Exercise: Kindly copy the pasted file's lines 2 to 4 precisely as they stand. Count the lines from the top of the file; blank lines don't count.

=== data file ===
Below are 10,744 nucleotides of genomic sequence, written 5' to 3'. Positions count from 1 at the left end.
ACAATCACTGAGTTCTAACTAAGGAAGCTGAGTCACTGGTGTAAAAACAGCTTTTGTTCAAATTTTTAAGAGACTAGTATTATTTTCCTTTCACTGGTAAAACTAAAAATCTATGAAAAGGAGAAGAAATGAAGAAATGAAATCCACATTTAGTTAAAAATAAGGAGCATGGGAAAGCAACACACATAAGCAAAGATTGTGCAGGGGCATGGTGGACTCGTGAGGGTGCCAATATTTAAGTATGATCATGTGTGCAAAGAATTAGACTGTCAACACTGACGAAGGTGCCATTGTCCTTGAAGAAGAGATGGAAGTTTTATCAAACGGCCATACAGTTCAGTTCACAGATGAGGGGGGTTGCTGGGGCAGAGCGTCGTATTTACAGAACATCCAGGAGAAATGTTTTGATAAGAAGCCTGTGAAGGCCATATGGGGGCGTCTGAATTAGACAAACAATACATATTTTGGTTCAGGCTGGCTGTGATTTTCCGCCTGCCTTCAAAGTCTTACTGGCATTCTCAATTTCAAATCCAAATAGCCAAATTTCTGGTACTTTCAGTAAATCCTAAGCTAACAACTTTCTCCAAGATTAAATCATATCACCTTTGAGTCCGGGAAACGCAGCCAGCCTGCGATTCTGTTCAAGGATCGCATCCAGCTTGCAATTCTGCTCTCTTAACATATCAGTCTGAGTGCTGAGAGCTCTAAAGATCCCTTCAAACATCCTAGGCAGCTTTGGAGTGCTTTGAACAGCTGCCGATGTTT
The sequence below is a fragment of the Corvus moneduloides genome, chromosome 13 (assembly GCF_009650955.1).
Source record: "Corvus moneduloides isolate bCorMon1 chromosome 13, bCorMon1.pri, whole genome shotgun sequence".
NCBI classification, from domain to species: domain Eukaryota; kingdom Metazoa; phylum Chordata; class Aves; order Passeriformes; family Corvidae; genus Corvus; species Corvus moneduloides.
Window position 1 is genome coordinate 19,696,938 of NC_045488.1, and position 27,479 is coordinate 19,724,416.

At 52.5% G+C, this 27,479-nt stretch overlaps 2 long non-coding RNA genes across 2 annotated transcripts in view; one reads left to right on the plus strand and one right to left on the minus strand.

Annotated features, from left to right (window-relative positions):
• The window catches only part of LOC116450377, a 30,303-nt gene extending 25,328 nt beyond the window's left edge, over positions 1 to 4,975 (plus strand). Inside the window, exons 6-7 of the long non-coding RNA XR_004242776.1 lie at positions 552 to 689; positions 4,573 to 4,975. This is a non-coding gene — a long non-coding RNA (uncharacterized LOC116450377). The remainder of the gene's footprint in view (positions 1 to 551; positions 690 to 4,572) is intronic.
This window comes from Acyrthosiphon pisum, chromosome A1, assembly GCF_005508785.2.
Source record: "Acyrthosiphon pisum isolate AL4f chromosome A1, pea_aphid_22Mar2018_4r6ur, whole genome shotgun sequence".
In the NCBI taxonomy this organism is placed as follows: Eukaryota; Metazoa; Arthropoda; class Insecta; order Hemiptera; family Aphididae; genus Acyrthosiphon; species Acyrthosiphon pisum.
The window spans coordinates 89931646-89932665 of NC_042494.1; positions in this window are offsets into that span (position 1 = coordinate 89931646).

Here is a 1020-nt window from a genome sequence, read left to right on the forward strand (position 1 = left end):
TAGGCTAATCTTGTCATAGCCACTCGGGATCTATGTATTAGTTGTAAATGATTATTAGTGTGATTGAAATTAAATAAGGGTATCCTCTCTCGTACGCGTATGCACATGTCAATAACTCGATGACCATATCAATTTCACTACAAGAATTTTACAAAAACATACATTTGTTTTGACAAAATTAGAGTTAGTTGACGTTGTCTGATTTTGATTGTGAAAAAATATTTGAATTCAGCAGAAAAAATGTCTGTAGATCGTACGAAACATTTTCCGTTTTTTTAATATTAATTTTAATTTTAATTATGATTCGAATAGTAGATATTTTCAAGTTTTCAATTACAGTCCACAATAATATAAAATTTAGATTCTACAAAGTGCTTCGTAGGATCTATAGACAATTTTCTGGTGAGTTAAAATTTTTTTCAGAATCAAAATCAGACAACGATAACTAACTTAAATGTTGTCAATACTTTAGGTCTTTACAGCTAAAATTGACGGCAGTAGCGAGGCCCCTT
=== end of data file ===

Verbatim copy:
ACAATCACTGAGTTCTAACTAAGGAAGCTGAGTCACTGGTGTAAAAACAGCTTTTGTTCAAATTTTTAAGAGACTAGTATTATTTTCCTTTCACTGGTAAAACTAAAAATCTATGAAAAGGAGAAGAAATGAAGAAATGAAATCCACATTTAGTTAAAAATAAGGAGCATGGGAAAGCAACACACATAAGCAAAGATTGTGCAGGGGCATGGTGGACTCGTGAGGGTGCCAATATTTAAGTATGATCATGTGTGCAAAGAATTAGACTGTCAACACTGACGAAGGTGCCATTGTCCTTGAAGAAGAGATGGAAGTTTTATCAAACGGCCATACAGTTCAGTTCACAGATGAGGGGGGTTGCTGGGGCAGAGCGTCGTATTTACAGAACATCCAGGAGAAATGTTTTGATAAGAAGCCTGTGAAGGCCATATGGGGGCGTCTGAATTAGACAAACAATACATATTTTGGTTCAGGCTGGCTGTGATTTTCCGCCTGCCTTCAAAGTCTTACTGGCATTCTCAATTTCAAATCCAAATAGCCAAATTTCTGGTACTTTCAGTAAATCCTAAGCTAACAACTTTCTCCAAGATTAAATCATATCACCTTTGAGTCCGGGAAACGCAGCCAGCCTGCGATTCTGTTCAAGGATCGCATCCAGCTTGCAATTCTGCTCTCTTAACATATCAGTCTGAGTGCTGAGAGCTCTAAAGATCCCTTCAAACATCCTAGGCAGCTTTGGAGTGCTTTGAACAGCTGCCGATGTTT
The sequence below is a fragment of the Corvus moneduloides genome, chromosome 13 (assembly GCF_009650955.1).
Source record: "Corvus moneduloides isolate bCorMon1 chromosome 13, bCorMon1.pri, whole genome shotgun sequence".